court

After forcibly committed to St Ann’s Hospital, woman compensation delayed

Cheryl Miller, the em­ploy­ee of the Min­istry of Gen­der, Youth and Child Af­fairs, who shot in­to the pub­lic lime­light af­ter she dragged from her of­fice and forcibly com­mit­ted to the St Ann’s Psy­chi­atric Hos­pi­tal in 2012, will have to wait a while longer be­fore she claims the al­most $850,000 in com­pen­sa­tion she re­ceived over the or­deal.

CCJ postpones final orders in Guyana election case

The Caribbean Court of Jus­tice (CCJ) has post­poned its rul­ing on the fi­nal or­ders re­lat­ed to its de­ci­sion to up­hold the pas­sage of a no-con­fi­dence mo­tion by Guyana's Na­tion­al As­sem­bly in De­cem­ber, last year.

Lawyers rep­re­sent­ing Guyana's Gov­ern­ment and Op­po­si­tion were ex­pect­ed to present to their views on what should tran­spire based on last week's judge­ment at the CCJ's head­quar­ters at Hen­ry Street in Port-of-Spain, on Mon­day af­ter­noon.

St Helena man jailed for cocaine possession

A 43-year-old St Helena man has been sentenced to two years with hard labour for possession of cocaine for the purpose of trafficking.

David Neeranjan was found guilty on Monday after a year-long trial before Magistrate Darmanie at the Tunapuna Magistrates' Court.

The drugs had an estimated street value of $500,000.

Taxi driver gets $300,000 bail on detonators charge

A 'PH' driver, who was charged for possession of four detonators, has been granted bail of $300,000 for the Clerk of the Peace approval by a Tunapuna magistrate.

Jervon Gilkes, 27, who is originally from Maloney, on Friday morning appeared before first court magistrate Adrian Dharmanie. 

He was not called upon to plead.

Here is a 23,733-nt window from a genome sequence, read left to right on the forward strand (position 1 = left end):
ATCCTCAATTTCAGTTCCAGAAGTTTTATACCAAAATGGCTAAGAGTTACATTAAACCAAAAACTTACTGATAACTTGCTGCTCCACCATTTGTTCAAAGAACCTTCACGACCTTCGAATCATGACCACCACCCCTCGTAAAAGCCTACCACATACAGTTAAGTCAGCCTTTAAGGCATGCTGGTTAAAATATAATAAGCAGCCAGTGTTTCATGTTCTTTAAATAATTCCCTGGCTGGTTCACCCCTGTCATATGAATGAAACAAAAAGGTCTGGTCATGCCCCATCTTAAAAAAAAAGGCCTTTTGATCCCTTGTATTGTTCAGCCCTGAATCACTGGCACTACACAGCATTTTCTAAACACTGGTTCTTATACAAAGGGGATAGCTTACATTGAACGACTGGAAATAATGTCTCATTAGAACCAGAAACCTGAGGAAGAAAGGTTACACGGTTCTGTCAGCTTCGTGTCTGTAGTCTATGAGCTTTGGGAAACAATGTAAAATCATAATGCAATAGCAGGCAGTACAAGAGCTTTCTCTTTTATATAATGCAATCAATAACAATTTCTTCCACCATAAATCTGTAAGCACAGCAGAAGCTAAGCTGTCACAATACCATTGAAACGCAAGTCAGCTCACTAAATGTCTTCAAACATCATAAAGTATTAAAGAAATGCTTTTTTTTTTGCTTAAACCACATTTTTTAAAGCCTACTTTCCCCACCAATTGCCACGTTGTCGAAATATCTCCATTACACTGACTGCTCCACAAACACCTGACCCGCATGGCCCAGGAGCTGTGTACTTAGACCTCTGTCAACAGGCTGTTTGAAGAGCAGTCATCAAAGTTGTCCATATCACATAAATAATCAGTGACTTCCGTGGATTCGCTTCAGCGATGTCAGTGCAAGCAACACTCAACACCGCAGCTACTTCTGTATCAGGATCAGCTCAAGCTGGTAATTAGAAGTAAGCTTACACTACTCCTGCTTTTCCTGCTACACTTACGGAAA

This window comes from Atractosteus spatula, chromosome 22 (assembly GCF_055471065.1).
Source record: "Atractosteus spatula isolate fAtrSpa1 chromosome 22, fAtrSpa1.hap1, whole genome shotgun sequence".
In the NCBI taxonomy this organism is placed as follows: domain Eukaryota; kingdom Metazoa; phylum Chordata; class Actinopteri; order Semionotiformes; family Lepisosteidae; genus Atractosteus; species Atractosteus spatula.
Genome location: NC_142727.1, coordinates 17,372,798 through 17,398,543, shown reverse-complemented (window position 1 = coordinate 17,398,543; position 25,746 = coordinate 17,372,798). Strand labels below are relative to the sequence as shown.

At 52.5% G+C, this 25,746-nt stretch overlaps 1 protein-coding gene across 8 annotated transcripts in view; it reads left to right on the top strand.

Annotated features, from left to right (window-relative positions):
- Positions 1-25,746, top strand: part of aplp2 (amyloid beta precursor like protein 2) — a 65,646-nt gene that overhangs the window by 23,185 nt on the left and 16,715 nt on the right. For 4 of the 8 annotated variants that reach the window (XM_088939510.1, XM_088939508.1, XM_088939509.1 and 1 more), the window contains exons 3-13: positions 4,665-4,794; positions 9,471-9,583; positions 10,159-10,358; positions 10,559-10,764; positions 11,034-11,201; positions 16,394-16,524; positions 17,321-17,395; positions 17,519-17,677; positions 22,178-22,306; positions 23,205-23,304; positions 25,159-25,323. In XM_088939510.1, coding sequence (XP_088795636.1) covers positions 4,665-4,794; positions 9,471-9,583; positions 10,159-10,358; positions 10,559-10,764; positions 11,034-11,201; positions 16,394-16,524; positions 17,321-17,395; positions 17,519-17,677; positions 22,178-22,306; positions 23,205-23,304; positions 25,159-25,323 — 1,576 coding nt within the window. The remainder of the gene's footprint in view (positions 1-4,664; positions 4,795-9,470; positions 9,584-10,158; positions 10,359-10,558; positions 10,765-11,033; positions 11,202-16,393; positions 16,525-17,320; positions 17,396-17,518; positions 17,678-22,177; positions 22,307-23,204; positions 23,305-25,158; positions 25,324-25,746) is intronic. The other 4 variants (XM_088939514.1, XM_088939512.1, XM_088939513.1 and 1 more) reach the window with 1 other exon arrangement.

Gilkes was charged by PC Valmiki Lalsingh of the Northern Division Special Investigations Unit.

The court heard that on June 14 Gilkes was arrested at his home at National Avenue in Mount Hope during an intelligence-led operation.

CCJ sends Guyana back to polls

Back to the polls.

This in essence was the ef­fect of the Caribbean Court of Jus­tice rul­ing on Tues­day which held that pas­sage of a no-con­fi­dence mo­tion filed by the Op­po­si­tion against the rul­ing par­ty was valid.

Guyana’s Gov­ern­ment and Op­po­si­tion have been asked to come to­geth­er to de­cide on the way for­ward for the coun­try fol­low­ing the CCJ’s de­ci­sion.

Judge tells Sat: Reconsider lawsuit against DPP in sedition charges

Sanatan Dhar­ma Ma­ha Sab­ha (SDMS) sec­re­tary gen­er­al Sat­narayan Ma­haraj has been asked to re­con­sid­er his ap­pli­ca­tion for an in­junc­tion seek­ing to bar the Of­fice of the Di­rec­tor of Pub­lic Pros­e­cu­tions (DPP) from in­sti­tut­ing sedi­tion charges against him pend­ing the de­ter­mi­na­tion of his nov­el con­sti­tu­tion­al chal­lenge against this coun­try’s colo­nial-age sedi­tion leg­is­la­tion.

CCJ: Guyana no-confidence motion valid

The Caribbean Court of Justice (CCJ) has upheld the passage of a no-confidence motion in Guyana's National Assembly in December, last year. 

The decision, delivered at the CCJ's headquarters in Port-of-Spain, Tuesday morning, means that Guyana's coalition Government led by President David Granger would now have to resign and with fresh elections being called. 

Driver in court for cyclists’ deaths

A lo­cal ac­tor has ap­peared in court over an ac­ci­dent which claimed the lives of chef Joe Brown and fel­low British ex­pat Joan­na Banks, last year.

Ju­nior McIn­tyre, 31, of Cameron Road, Pe­tit Val­ley, was charged with caus­ing the duo’s death by dan­ger­ous dri­ving and dri­ving in a man­ner which was dan­ger­ous to the pub­lic when he ap­peared be­fore Se­nior Mag­is­trate Cher­ril-Anne An­toine in the Port-of-Spain Mag­is­trates’ Court, on Mon­day.

Mother begs for justice for murdered sons

“Who kill my chil­dren?” wailed Gee­ta See­bran, 64, out­side the San Fer­nan­do High Court on Mon­day short­ly af­ter a Point Fortin man was found not guilty of the 2005 mur­ders of her two sons, Neil and Nigel See­bran.

The pros­e­cu­tion’s case was that four years af­ter the mur­ders Ka­reem Guade­loupe con­fessed to the po­lice the role he played in the mur­ders.

At his tri­al, he claimed the po­lice tricked him in­to sign­ing a con­fes­sion state­ment on the be­lief that he would be al­lowed to go home to his fam­i­ly.

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